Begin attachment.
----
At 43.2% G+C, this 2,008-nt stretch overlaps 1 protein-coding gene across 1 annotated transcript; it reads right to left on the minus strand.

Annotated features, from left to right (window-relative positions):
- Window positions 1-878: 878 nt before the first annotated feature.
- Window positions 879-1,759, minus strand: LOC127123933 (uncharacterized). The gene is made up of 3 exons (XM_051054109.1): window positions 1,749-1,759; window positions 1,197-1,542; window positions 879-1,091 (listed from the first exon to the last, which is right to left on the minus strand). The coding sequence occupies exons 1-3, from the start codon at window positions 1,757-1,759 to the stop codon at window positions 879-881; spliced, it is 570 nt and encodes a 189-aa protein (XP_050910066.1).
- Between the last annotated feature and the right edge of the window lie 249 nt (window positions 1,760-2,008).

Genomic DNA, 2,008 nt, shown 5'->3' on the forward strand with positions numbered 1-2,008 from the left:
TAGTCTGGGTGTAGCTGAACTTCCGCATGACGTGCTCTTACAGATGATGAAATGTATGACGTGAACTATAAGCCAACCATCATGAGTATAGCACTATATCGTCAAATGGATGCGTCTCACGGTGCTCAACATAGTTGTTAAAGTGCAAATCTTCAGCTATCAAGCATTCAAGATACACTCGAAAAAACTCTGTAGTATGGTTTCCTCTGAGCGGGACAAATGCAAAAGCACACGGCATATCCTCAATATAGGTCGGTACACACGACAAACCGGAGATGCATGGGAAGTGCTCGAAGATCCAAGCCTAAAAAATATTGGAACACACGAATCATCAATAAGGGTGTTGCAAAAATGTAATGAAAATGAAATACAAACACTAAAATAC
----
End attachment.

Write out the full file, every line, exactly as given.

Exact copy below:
At 43.2% G+C, this 2,008-nt stretch overlaps 1 protein-coding gene across 1 annotated transcript; it reads right to left on the minus strand.

Annotated features, from left to right (window-relative positions):
- Window positions 1-878: 878 nt before the first annotated feature.
- Window positions 879-1,759, minus strand: LOC127123933 (uncharacterized). The gene is made up of 3 exons (XM_051054109.1): window positions 1,749-1,759; window positions 1,197-1,542; window positions 879-1,091 (listed from the first exon to the last, which is right to left on the minus strand). The coding sequence occupies exons 1-3, from the start codon at window positions 1,757-1,759 to the stop codon at window positions 879-881; spliced, it is 570 nt and encodes a 189-aa protein (XP_050910066.1).
- Between the last annotated feature and the right edge of the window lie 249 nt (window positions 1,760-2,008).

Genomic DNA, 2,008 nt, shown 5'->3' on the forward strand with positions numbered 1-2,008 from the left:
TAGTCTGGGTGTAGCTGAACTTCCGCATGACGTGCTCTTACAGATGATGAAATGTATGACGTGAACTATAAGCCAACCATCATGAGTATAGCACTATATCGTCAAATGGATGCGTCTCACGGTGCTCAACATAGTTGTTAAAGTGCAAATCTTCAGCTATCAAGCATTCAAGATACACTCGAAAAAACTCTGTAGTATGGTTTCCTCTGAGCGGGACAAATGCAAAAGCACACGGCATATCCTCAATATAGGTCGGTACACACGACAAACCGGAGATGCATGGGAAGTGCTCGAAGATCCAAGCCTAAAAAATATTGGAACACACGAATCATCAATAAGGGTGTTGCAAAAATGTAATGAAAATGAAATACAAACACTAAAATAC